By example: "The parable of the Good Samaritan " (Luke 10:29-37). The principle is to be merciful to those who crosses your paths.
- There are also some specific commandments which Jesus gave specifically to that person in that time, which will not directly apply for us today.
Is it a "negative" or "positive" commandment?
By example: "Go your way into the village over against you: and as soon as ye be entered into it, ye shall find a colt tied, whereon never man sat; loose him, and bring him." (Mark 11:2)
- A negative commandment is something you should not do. To all negative commandments, there is an opposite positive commandment. In the unique primary commandments, we mention only positive commandments, while in the references you will also find lots of the opposite negative commandments. So if you have a prohibition, derive the opposite commandment from it.
Should you "continually", or "start" doing it?
By example: "That whosoever looketh on a woman to lust after her hath committed adultery with her already in his heart (Matthew 5:28). The negative commandment is to not look with lust to another woman, the commandment is to stay loyal to your partner (Honor marriage) and keep your heart pure.
- There is a difference in "immediately start doing it" or "keep continually or habitually doing it".
By example: "Guard against self-deception, each of you. If someone among you thinks he is wise in this age, let him become foolish so that he can become wise (1 Cor 3:18). The progressive type here is to "Guard continually" and to "become immediately foolish" if you think you are wise.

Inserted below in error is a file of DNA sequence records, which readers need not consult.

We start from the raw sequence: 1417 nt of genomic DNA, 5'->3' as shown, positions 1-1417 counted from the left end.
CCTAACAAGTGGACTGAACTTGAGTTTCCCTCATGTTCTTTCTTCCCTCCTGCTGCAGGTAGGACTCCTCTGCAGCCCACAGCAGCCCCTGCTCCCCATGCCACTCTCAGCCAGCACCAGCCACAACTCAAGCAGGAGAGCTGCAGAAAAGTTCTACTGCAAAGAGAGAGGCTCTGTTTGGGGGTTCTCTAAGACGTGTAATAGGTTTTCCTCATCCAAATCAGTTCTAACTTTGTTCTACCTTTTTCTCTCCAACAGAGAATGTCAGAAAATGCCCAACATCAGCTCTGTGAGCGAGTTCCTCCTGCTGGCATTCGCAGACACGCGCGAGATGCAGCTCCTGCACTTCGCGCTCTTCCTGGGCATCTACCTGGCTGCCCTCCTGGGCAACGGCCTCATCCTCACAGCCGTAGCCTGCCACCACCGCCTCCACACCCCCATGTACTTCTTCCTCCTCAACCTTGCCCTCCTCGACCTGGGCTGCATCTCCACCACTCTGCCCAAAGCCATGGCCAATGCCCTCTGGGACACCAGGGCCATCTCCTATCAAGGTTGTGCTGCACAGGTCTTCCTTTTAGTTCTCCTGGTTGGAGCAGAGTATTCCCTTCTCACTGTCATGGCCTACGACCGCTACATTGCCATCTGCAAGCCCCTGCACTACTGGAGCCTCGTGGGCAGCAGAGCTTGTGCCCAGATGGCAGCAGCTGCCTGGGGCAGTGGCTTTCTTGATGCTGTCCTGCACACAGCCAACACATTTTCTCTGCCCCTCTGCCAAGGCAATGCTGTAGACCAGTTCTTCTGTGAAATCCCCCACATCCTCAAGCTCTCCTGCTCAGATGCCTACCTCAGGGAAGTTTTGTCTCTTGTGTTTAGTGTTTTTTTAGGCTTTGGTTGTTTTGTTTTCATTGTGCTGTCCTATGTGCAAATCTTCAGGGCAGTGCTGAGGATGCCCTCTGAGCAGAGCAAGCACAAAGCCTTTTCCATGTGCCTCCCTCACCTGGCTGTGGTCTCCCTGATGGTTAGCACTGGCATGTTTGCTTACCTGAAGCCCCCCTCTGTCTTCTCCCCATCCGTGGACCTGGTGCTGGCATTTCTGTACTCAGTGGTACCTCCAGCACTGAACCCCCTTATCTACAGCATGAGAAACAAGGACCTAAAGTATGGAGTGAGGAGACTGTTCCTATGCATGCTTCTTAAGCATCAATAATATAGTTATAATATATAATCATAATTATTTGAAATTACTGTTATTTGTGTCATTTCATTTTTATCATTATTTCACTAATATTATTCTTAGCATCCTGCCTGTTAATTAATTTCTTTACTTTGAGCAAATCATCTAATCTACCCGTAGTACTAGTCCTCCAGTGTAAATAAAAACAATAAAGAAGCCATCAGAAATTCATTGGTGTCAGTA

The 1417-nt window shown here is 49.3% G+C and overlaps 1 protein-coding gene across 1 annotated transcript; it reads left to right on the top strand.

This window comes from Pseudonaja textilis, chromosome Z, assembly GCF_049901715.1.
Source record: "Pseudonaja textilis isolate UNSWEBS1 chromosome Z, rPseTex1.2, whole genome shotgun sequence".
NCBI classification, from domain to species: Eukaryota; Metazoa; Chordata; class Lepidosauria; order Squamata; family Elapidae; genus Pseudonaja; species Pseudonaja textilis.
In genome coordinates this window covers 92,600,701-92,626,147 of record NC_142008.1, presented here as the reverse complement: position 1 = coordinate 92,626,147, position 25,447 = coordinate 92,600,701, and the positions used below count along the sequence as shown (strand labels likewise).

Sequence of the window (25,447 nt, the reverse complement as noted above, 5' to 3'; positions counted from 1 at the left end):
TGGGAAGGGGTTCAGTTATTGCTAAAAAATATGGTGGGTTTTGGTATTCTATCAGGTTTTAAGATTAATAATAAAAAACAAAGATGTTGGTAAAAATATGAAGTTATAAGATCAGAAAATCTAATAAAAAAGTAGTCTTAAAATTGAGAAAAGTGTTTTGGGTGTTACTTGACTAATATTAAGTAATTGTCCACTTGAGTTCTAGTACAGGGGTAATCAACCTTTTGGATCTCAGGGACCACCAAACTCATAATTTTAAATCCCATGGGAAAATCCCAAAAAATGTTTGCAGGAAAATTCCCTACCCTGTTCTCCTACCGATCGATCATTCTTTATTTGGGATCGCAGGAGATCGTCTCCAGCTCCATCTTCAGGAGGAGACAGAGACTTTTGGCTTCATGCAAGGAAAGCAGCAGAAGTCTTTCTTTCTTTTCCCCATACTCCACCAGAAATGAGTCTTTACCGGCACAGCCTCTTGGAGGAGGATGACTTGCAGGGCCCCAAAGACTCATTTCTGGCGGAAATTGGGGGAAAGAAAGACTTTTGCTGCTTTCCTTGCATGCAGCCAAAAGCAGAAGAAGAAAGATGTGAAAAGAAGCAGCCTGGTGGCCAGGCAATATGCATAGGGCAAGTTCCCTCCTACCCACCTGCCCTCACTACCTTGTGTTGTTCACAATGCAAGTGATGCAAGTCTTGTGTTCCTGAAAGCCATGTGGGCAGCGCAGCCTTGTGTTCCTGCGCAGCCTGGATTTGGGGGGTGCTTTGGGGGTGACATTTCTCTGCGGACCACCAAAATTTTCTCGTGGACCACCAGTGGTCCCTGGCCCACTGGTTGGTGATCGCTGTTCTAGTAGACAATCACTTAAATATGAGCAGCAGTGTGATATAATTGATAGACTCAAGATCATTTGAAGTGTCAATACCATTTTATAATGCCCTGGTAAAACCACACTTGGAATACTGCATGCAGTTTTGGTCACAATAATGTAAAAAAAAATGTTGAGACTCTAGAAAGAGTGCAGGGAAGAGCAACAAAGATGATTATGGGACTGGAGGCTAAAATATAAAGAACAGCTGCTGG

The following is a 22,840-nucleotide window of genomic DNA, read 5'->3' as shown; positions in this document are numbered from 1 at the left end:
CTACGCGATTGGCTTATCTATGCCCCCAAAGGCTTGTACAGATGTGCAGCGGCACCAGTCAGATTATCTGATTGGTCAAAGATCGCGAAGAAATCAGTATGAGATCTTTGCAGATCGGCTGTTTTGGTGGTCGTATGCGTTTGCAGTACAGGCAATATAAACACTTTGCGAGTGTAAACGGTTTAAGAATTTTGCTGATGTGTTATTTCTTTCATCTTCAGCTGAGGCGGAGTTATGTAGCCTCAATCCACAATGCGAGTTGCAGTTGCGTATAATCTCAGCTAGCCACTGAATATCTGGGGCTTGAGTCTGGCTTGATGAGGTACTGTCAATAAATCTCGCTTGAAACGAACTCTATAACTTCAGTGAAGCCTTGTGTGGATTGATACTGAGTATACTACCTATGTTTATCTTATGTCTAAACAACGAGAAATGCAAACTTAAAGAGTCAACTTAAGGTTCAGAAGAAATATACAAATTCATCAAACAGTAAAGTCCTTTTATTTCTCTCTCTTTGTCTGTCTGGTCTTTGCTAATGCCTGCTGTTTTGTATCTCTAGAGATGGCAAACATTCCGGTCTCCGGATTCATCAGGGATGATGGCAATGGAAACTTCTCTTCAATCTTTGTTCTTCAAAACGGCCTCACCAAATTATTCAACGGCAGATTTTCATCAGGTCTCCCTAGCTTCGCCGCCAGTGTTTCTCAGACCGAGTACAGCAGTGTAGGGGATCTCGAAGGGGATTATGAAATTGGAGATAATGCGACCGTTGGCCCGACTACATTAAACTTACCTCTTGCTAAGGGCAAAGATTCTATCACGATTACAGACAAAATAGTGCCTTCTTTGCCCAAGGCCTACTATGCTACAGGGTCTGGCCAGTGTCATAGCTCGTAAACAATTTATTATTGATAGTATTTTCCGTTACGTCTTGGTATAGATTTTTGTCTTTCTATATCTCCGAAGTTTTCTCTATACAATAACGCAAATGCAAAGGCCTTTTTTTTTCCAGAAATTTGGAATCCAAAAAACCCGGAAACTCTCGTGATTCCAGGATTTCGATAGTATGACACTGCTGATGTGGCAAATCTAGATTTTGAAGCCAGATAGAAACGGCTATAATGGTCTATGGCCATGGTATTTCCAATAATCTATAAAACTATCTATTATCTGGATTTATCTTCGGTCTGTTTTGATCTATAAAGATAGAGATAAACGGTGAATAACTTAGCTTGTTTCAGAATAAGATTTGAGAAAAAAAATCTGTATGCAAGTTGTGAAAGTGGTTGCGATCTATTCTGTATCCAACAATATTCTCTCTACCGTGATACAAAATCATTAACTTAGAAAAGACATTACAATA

- If it is new:
If it is an already existing, determine to which existing commandment(s) it should apply'
- Add it with its primary Bible reference
- Determine a short powerful title which summarizes the commandment. Try to stick as close as possible to the Words of Jesus Himself (Only summarize when necessary)
- Determine in which "category" the commandment falls
Is it a "Primary", "Direct", "Indirect", "Example", "Duplicate", "OT Law", "Wisdom" or "Study" reference?
Are there more Bible references?
With each commandment, extend it with as many as you can find Bible references, both Old and New Testament. Please always study the context, if it is really related to the commandment.
- Primary: This Primary Bible reference is a unique Bible reference according to the words of Jesus, which best summarizes the commandment.
- Direct: Extra direct Bible references which expands or explain the same commandment.
- Indirect: Extra, more indirect Bible references, relating to the same commandment.
- Example: In these Bible references you will find examples and testimonies how this commandment is being executed.
- Duplicate: Another Bible reference to more or less the same as the primary, direct or indirect, with not much new information, although it will confirm the same Bible references:
- OT Law: Old Testament Law Bible references which will relate to OT Commandments (Jewish tradition teached that there are 613 commandments or mitzvot in the Torah):
- Wisdom: Wisdom Bible references will relate to one of the Wisdom Literare Books from the Old Testament:
- Study: Extra Bible references (most often larger parts of Bible books) which are good for extra study on this commandment:
Maybe you are wondering why we did not study all the commandments in the whole New Testament? Well, the easiest reason why we didn't, is because Jesus commandments didn't include the commandments which other apostles are saying. He said 'teaching them to observe all things that I have commanded you' (Matt 28:20). Of course, the other letters in the NT are still true, valuable and explaining or extending Jesus' teachings, so maybe in the future we will add them to this website as well.